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Proc Natl Acad Sci U S A. 2015 May 26;112(21):6706-11. doi: 10.1073/pnas.1503830112. Epub 2015 May 7.

Behavioral idiosyncrasy reveals genetic control of phenotypic variability.

Author information

1
Department of Organismic and Evolutionary Biology, Harvard University, Cambridge, MA 02138; Harvard Society of Fellows, Harvard University, Cambridge, MA 02138; Department of Molecular Biology and Genetics, Cornell University, Ithaca, NY 14853; ayroles@fas.harvard.edu dhartl@oeb.harvard.edu.
2
Rowland Institute at Harvard, Cambridge, MA 02142; and.
3
Department of Organismic and Evolutionary Biology, Harvard University, Cambridge, MA 02138; Rowland Institute at Harvard, Cambridge, MA 02142; and Center for Brain Science, Harvard University, Cambridge, MA 02138.
4
Department of Organismic and Evolutionary Biology, Harvard University, Cambridge, MA 02138; Center for Brain Science, Harvard University, Cambridge, MA 02138.
5
Department of Molecular Biology and Genetics, Cornell University, Ithaca, NY 14853;
6
Department of Organismic and Evolutionary Biology, Harvard University, Cambridge, MA 02138; ayroles@fas.harvard.edu dhartl@oeb.harvard.edu.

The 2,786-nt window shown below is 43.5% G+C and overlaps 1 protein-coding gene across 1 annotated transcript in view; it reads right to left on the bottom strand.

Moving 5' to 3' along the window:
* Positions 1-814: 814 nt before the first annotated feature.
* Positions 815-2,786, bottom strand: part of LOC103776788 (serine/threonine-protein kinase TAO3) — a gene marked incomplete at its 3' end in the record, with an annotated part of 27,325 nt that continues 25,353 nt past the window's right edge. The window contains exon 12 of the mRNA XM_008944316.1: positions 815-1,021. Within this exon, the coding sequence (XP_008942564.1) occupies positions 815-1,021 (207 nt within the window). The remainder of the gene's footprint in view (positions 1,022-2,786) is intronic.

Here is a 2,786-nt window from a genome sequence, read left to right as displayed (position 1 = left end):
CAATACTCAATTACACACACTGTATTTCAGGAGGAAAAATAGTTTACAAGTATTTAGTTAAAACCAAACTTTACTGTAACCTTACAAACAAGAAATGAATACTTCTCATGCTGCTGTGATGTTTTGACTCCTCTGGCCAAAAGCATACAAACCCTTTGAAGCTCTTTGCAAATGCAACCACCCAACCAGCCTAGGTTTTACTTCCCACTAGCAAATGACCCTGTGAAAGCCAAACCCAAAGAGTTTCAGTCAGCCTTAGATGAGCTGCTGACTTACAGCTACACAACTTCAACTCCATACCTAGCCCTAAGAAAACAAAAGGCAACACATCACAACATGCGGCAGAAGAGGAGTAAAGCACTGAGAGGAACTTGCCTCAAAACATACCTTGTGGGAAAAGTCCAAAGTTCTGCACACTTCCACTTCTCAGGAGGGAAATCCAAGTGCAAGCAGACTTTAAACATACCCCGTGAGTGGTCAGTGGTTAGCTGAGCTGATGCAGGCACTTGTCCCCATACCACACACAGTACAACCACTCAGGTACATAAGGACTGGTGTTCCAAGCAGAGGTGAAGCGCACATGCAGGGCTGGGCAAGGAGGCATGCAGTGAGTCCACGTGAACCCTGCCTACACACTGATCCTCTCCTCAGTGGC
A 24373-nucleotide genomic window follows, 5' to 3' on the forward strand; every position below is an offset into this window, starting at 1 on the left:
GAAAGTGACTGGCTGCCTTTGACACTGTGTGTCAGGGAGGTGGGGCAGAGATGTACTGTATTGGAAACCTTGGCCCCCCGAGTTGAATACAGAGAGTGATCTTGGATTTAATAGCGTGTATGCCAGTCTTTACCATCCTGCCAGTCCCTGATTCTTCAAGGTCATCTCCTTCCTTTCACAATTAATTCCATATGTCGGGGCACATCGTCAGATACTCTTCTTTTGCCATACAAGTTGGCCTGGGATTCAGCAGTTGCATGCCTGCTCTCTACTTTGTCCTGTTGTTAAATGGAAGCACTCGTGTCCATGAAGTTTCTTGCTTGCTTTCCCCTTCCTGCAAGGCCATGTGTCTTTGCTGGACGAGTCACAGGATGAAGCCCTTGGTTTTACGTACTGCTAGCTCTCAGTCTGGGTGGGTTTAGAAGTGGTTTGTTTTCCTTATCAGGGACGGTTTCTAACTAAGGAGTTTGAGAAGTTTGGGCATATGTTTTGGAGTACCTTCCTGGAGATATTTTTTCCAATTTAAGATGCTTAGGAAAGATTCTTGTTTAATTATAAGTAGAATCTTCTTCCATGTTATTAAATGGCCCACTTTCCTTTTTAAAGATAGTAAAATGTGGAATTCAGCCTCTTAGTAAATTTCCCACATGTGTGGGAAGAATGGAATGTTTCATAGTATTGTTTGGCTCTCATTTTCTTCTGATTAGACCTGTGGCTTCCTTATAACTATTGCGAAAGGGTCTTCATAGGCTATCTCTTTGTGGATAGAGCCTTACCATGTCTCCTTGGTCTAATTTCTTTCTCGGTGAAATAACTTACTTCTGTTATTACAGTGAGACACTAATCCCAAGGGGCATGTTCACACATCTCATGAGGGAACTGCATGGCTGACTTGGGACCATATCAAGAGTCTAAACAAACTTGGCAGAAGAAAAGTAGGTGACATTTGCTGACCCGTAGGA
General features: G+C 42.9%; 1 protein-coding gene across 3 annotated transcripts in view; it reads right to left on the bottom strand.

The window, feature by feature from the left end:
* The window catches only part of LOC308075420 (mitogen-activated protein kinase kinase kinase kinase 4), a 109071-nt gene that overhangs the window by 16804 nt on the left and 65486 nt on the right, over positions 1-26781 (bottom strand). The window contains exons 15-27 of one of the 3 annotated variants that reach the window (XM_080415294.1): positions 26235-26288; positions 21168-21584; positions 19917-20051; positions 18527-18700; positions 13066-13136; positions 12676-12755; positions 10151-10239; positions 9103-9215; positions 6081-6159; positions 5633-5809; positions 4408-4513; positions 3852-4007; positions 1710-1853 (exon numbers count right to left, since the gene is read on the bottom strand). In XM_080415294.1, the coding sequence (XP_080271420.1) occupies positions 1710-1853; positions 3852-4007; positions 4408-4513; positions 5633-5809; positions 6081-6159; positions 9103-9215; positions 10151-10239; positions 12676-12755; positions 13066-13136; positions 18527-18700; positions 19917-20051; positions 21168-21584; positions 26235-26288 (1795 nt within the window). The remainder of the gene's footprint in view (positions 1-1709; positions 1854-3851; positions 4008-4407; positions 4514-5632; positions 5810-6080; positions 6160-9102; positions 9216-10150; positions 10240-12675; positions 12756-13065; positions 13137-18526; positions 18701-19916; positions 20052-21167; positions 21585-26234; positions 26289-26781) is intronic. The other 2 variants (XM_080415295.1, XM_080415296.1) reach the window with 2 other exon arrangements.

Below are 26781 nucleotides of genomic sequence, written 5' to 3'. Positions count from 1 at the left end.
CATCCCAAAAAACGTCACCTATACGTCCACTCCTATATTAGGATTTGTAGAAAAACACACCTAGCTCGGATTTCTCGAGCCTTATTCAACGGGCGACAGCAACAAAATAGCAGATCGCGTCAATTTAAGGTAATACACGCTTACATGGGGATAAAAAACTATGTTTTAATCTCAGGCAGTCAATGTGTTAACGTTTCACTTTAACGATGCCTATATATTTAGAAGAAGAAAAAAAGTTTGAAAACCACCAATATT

Abstract

Quantitative genetics has primarily focused on describing genetic effects on trait means and largely ignored the effect of alternative alleles on trait variability, potentially missing an important axis of genetic variation contributing to phenotypic differences among individuals. To study the genetic effects on individual-to-individual phenotypic variability (or intragenotypic variability), we used Drosophila inbred lines and measured the spontaneous locomotor behavior of flies walking individually in Y-shaped mazes, focusing on variability in locomotor handedness, an assay optimized to measure variability. We discovered that some lines had consistently high levels of intragenotypic variability among individuals, whereas lines with low variability behaved as although they tossed a coin at each left/right turn decision. We demonstrate that the degree of variability is itself heritable. Using a genome-wide association study (GWAS) for the degree of intragenotypic variability as the phenotype across lines, we identified several genes expressed in the brain that affect variability in handedness without affecting the mean. One of these genes, Ten-a, implicates a neuropil in the central complex of the fly brain as influencing the magnitude of behavioral variability, a brain region involved in sensory integration and locomotor coordination. We validated these results using genetic deficiencies, null alleles, and inducible RNAi transgenes. Our study reveals the constellation of phenotypes that can arise from a single genotype and shows that different genetic backgrounds differ dramatically in their propensity for phenotypic variabililty. Because traditional mean-focused GWASs ignore the contribution of variability to overall phenotypic variation, current methods may miss important links between genotype and phenotype.

KEYWORDS:

DGRP; personality; ten-a; variability; variance QTL

PMID:
25953335
PMCID:
PMC4450409
DOI:
10.1073/pnas.1503830112
[Indexed for MEDLINE]
Free PMC Article

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